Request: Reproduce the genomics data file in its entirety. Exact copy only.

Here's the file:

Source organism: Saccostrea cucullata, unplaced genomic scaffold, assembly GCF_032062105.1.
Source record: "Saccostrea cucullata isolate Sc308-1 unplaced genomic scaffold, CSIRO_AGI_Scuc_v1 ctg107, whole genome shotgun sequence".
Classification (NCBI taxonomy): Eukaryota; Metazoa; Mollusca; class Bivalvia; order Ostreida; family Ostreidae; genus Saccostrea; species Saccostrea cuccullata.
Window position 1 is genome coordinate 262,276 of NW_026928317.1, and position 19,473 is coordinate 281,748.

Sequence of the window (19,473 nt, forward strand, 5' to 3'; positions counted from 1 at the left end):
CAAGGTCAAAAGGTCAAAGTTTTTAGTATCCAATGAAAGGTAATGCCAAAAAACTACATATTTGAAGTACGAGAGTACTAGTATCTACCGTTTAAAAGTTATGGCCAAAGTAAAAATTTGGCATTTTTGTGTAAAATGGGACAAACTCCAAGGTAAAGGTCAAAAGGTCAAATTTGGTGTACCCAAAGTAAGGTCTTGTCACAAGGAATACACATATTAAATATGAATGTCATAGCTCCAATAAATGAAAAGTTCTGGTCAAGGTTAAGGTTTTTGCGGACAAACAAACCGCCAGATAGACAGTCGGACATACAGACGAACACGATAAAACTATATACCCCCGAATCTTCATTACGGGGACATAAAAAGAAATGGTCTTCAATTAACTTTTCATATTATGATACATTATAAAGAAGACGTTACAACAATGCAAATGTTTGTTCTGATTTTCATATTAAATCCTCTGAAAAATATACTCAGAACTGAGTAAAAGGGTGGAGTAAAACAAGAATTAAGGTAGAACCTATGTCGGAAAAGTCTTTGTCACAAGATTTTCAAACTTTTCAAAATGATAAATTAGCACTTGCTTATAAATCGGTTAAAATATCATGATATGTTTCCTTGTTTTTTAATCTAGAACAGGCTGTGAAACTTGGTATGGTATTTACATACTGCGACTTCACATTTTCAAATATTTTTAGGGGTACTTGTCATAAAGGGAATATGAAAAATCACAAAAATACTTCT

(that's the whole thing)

Source organism: Saccostrea cucullata, unplaced genomic scaffold, assembly GCF_032062105.1.
Source record: "Saccostrea cucullata isolate Sc308-1 unplaced genomic scaffold, CSIRO_AGI_Scuc_v1 ctg107, whole genome shotgun sequence".
Classification (NCBI taxonomy): Eukaryota; Metazoa; Mollusca; class Bivalvia; order Ostreida; family Ostreidae; genus Saccostrea; species Saccostrea cuccullata.
Window position 1 is genome coordinate 262,276 of NW_026928317.1, and position 19,473 is coordinate 281,748.

Sequence of the window (19,473 nt, forward strand, 5' to 3'; positions counted from 1 at the left end):
CAAGGTCAAAAGGTCAAAGTTTTTAGTATCCAATGAAAGGTAATGCCAAAAAACTACATATTTGAAGTACGAGAGTACTAGTATCTACCGTTTAAAAGTTATGGCCAAAGTAAAAATTTGGCATTTTTGTGTAAAATGGGACAAACTCCAAGGTAAAGGTCAAAAGGTCAAATTTGGTGTACCCAAAGTAAGGTCTTGTCACAAGGAATACACATATTAAATATGAATGTCATAGCTCCAATAAATGAAAAGTTCTGGTCAAGGTTAAGGTTTTTGCGGACAAACAAACCGCCAGATAGACAGTCGGACATACAGACGAACACGATAAAACTATATACCCCCGAATCTTCATTACGGGGACATAAAAAGAAATGGTCTTCAATTAACTTTTCATATTATGATACATTATAAAGAAGACGTTACAACAATGCAAATGTTTGTTCTGATTTTCATATTAAATCCTCTGAAAAATATACTCAGAACTGAGTAAAAGGGTGGAGTAAAACAAGAATTAAGGTAGAACCTATGTCGGAAAAGTCTTTGTCACAAGATTTTCAAACTTTTCAAAATGATAAATTAGCACTTGCTTATAAATCGGTTAAAATATCATGATATGTTTCCTTGTTTTTTAATCTAGAACAGGCTGTGAAACTTGGTATGGTATTTACATACTGCGACTTCACATTTTCAAATATTTTTAGGGGTACTTGTCATAAAGGGAATATGAAAAATCACAAAAATACTTCT